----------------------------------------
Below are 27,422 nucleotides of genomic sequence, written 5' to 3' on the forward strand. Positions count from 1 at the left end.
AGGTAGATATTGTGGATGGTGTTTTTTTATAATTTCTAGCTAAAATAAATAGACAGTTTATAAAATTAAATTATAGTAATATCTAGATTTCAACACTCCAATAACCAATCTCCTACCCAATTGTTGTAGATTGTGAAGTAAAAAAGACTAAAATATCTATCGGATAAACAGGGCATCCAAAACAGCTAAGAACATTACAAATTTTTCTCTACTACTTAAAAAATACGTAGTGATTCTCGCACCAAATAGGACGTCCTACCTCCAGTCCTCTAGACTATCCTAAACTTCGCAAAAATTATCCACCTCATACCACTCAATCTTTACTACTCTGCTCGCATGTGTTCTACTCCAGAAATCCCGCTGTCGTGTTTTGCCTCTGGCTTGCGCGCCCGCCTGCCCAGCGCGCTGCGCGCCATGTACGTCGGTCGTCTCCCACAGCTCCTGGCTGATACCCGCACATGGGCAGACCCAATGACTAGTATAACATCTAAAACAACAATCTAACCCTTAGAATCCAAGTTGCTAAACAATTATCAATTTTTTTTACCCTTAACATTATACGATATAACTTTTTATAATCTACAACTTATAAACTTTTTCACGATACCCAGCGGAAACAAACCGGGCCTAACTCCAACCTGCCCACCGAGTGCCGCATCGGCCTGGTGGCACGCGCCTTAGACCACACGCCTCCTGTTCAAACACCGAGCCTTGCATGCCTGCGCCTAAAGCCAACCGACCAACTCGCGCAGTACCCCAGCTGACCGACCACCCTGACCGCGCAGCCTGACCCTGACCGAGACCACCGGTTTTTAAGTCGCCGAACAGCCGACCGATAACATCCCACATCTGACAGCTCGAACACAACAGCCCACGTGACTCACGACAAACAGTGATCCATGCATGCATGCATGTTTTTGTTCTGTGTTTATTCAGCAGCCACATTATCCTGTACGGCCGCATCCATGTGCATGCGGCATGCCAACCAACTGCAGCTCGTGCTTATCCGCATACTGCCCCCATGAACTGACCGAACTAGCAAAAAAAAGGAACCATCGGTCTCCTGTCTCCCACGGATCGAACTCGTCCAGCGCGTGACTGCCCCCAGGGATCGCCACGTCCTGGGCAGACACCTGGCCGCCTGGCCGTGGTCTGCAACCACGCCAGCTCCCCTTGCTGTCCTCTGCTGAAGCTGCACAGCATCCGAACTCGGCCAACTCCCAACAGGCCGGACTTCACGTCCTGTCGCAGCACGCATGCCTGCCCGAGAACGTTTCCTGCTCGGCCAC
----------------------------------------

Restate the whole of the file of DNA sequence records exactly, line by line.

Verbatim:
Below are 27,422 nucleotides of genomic sequence, written 5' to 3' on the forward strand. Positions count from 1 at the left end.
AGGTAGATATTGTGGATGGTGTTTTTTTATAATTTCTAGCTAAAATAAATAGACAGTTTATAAAATTAAATTATAGTAATATCTAGATTTCAACACTCCAATAACCAATCTCCTACCCAATTGTTGTAGATTGTGAAGTAAAAAAGACTAAAATATCTATCGGATAAACAGGGCATCCAAAACAGCTAAGAACATTACAAATTTTTCTCTACTACTTAAAAAATACGTAGTGATTCTCGCACCAAATAGGACGTCCTACCTCCAGTCCTCTAGACTATCCTAAACTTCGCAAAAATTATCCACCTCATACCACTCAATCTTTACTACTCTGCTCGCATGTGTTCTACTCCAGAAATCCCGCTGTCGTGTTTTGCCTCTGGCTTGCGCGCCCGCCTGCCCAGCGCGCTGCGCGCCATGTACGTCGGTCGTCTCCCACAGCTCCTGGCTGATACCCGCACATGGGCAGACCCAATGACTAGTATAACATCTAAAACAACAATCTAACCCTTAGAATCCAAGTTGCTAAACAATTATCAATTTTTTTTACCCTTAACATTATACGATATAACTTTTTATAATCTACAACTTATAAACTTTTTCACGATACCCAGCGGAAACAAACCGGGCCTAACTCCAACCTGCCCACCGAGTGCCGCATCGGCCTGGTGGCACGCGCCTTAGACCACACGCCTCCTGTTCAAACACCGAGCCTTGCATGCCTGCGCCTAAAGCCAACCGACCAACTCGCGCAGTACCCCAGCTGACCGACCACCCTGACCGCGCAGCCTGACCCTGACCGAGACCACCGGTTTTTAAGTCGCCGAACAGCCGACCGATAACATCCCACATCTGACAGCTCGAACACAACAGCCCACGTGACTCACGACAAACAGTGATCCATGCATGCATGCATGTTTTTGTTCTGTGTTTATTCAGCAGCCACATTATCCTGTACGGCCGCATCCATGTGCATGCGGCATGCCAACCAACTGCAGCTCGTGCTTATCCGCATACTGCCCCCATGAACTGACCGAACTAGCAAAAAAAAGGAACCATCGGTCTCCTGTCTCCCACGGATCGAACTCGTCCAGCGCGTGACTGCCCCCAGGGATCGCCACGTCCTGGGCAGACACCTGGCCGCCTGGCCGTGGTCTGCAACCACGCCAGCTCCCCTTGCTGTCCTCTGCTGAAGCTGCACAGCATCCGAACTCGGCCAACTCCCAACAGGCCGGACTTCACGTCCTGTCGCAGCACGCATGCCTGCCCGAGAACGTTTCCTGCTCGGCCAC